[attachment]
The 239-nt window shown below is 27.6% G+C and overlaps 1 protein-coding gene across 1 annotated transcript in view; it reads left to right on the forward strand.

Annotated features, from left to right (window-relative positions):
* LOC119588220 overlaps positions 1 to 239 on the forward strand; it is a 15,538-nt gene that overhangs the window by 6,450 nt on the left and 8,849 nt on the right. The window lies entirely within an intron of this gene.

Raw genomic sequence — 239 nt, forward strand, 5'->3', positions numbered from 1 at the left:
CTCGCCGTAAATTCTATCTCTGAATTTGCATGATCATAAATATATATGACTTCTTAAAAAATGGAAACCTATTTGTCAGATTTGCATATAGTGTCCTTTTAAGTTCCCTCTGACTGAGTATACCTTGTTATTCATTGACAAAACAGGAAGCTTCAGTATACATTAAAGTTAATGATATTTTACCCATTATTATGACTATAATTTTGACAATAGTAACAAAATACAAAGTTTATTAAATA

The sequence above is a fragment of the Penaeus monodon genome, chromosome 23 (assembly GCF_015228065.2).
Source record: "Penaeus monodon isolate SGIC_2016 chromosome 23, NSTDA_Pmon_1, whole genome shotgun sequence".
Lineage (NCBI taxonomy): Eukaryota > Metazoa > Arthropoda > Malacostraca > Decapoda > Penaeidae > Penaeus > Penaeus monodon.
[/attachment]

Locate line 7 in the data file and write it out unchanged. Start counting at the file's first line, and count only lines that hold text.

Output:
Source record: "Penaeus monodon isolate SGIC_2016 chromosome 23, NSTDA_Pmon_1, whole genome shotgun sequence".